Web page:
Ancient History & Civilisation



Master of the House

Chaos spelt opportunity. None knew this better than the House of Caesar itself. This was why, ever since Augustus had emerged to supremacy from the horrors of civil war, it had jealously denied to anyone outside its own exclusive circles the chance to capitalise upon its often murderous rivalries. Now, though, with the assassination of Caligula, the dice had been thrown up in the air. The Palatine, from where Augustus had upheld the peace of the world, was given over to riot and confusion. German swordsmen, combing its tangle of alleyways and corridors, searched for the killers in a blood lust of their own. When they ran into Asprenas, the unfortunate senator whose toga had been dirtied during the sacrifices, they cut off his head. Two other senators were dispatched with equal brutality.

Meanwhile, in the theatre, confused rumours were sweeping the stands. No one could be certain that Caligula was truly dead. Some reported that he had escaped his assassins and made it to the Forum, where he was whipping up the plebs – ‘who in their folly had loved and honoured the emperor’.1 Senators sat paralysed, torn between their longing to believe the reports of their tormentor’s death and their dread that it was all a trick. Their nerves were hardly settled by the sudden arrival of a posse of Germans, who, after brandishing the heads of Asprenas and the two other murdered senators in their faces, dumped them on the altar. Only the timely arrival of an auctioneer famed for his booming voice, who confirmed for the benefit of everyone in the theatre the death of the Emperor, and successfully urged the Germans to put up their swords, prevented a massacre. Caligula would no doubt have been disappointed.

Meanwhile, down in the Forum, some of the more ambitious among the Senate were already calculating what his elimination might mean for them. When indignant crowds surrounded Valerius Asiaticus and demanded to know who had murdered their beloved emperor, he replied with cheery insouciance, ‘I only wish that I had.’2 Clearly, the insult to his wife had not been forgotten. More was at stake, though, than the satisfaction of personal pique. Without an obvious heir to Caligula on hand, a dizzying prospect had abruptly opened up before the nobility. That afternoon, as the Forum seethed with protestors, it was no emperor who appointed guards to keep order, but the two consuls. When senators convened to debate the future, they did so not in the Senate House rebuilt by the Caesars, but high up on the Capitol, in the great temple of Jupiter, on a site redolent of Rome’s venerable past. ‘For those schooled in virtue, it is enough to live even a single hour in a free country, answerable only to ourselves, governed by the laws that made us great.’3 So declared one of the consuls in a tone of soaring self-satisfaction. When Cassius Chaerea, reporting to the Senate that evening, solemnly asked the consuls for the watchword, the answer proclaimed to the Roman people that their ancient constitution was restored: ‘liberty’.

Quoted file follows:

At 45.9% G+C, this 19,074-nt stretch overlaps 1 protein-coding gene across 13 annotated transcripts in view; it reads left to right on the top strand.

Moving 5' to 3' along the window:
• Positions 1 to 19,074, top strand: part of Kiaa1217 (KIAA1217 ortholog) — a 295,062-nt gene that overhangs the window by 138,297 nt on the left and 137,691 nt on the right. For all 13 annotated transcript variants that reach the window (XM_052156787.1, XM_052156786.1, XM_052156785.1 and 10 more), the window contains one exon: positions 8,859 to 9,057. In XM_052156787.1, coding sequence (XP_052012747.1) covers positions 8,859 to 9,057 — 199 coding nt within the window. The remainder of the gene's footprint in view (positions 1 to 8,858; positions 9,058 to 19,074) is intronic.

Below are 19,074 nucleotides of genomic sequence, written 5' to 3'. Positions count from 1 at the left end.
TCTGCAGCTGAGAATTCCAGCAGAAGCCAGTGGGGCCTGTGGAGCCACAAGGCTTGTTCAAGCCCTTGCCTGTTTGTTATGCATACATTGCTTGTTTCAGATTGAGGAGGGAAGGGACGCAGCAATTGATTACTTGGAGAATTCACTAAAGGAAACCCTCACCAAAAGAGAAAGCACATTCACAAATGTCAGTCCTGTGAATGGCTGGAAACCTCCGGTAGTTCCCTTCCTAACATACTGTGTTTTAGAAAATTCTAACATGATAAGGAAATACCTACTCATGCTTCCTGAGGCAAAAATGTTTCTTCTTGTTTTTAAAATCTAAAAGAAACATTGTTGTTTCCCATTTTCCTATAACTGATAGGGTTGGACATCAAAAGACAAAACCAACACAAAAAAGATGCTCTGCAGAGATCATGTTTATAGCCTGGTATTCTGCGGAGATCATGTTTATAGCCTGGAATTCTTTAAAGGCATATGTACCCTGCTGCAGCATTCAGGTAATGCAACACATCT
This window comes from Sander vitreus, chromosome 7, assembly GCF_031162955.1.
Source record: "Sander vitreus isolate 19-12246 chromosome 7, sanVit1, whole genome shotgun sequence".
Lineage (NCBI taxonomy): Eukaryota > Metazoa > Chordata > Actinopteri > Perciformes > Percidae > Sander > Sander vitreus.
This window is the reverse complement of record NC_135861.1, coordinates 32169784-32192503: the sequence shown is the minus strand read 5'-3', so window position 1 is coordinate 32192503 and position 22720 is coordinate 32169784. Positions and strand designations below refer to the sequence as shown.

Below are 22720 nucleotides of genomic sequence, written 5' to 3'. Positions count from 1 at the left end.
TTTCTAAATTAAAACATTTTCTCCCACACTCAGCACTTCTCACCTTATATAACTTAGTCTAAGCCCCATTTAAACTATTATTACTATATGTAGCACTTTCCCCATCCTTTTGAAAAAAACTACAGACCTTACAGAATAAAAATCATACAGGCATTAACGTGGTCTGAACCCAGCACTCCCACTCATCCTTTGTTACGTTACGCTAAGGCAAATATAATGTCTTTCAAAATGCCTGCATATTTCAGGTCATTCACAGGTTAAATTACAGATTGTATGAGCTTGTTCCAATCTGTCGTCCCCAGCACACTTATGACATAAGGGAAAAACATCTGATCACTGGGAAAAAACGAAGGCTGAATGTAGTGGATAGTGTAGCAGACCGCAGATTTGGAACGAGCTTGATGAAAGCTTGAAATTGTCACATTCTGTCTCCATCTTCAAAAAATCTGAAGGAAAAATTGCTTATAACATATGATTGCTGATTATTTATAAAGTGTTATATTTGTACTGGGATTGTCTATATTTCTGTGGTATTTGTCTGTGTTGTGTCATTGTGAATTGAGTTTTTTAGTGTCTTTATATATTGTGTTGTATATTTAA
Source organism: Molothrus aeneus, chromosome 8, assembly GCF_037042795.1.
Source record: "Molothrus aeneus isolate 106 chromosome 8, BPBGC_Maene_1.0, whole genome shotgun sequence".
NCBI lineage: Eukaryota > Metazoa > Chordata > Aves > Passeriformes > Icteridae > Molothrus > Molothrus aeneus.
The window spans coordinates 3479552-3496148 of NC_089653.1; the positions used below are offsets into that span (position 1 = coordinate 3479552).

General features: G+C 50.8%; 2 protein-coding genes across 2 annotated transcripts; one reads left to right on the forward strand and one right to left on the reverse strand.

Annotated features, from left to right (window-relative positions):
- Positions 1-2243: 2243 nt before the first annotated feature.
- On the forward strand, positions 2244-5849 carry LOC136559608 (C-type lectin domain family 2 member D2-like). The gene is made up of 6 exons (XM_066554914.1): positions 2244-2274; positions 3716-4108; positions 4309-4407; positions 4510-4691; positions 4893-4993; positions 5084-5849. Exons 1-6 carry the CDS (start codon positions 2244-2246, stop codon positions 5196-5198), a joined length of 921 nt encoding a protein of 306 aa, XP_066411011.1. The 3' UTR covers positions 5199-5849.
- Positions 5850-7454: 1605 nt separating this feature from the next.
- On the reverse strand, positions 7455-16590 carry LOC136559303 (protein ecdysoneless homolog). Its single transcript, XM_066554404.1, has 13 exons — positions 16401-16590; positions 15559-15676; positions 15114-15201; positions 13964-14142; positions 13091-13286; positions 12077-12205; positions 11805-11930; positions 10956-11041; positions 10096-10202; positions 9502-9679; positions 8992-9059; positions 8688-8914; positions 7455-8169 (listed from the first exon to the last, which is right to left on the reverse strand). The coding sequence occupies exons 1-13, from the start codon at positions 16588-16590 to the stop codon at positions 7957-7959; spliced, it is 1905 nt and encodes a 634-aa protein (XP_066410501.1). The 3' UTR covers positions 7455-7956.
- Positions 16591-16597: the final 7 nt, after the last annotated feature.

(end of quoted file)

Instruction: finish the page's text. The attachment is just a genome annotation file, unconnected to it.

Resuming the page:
Except, of course, that it would take more than fine words to resuscitate the Republic. The regime founded by Augustus had put down roots so deep that only those at its heart could glimpse how far they reached. Senators, whose rank was fixed for them by law, and whose stage was a debating chamber in which everyone sat on open display, were ill-placed to trace them. Few now lived on the Palatine, that great labyrinth of alleyways, corridors and courtyards, into which even the murderers of an emperor had been able to vanish with impunity. One who still did was Caecina Largus, an Etrurian like Maecenas, and of the same family as Germanicus’s deputy on the Rhine. In the garden of his mansion there stood some beautiful lotus trees, of which Caecina was inordinately proud – as well he might have been, for from beneath their shade he was better placed than any number of his colleagues to monitor the arcana imperii, ‘the secrets of power’. Currents were flowing of which the senators on the Capitol were only dimly aware. However proudly Chaerea might strut, Caecina knew that most Praetorians had no stake in any return to the Republic. Roaming the Palatine in the wake of Caligula’s murder, they had been hunting his killers, not siding with them. Unsurprisingly, then, rather than join his colleagues in their grandstanding on the Capitol, Caecina opted to play a different game. Other, more certain routes to influence lay open. Caecina was not alone in suspecting that Rome’s future had already been decided for her.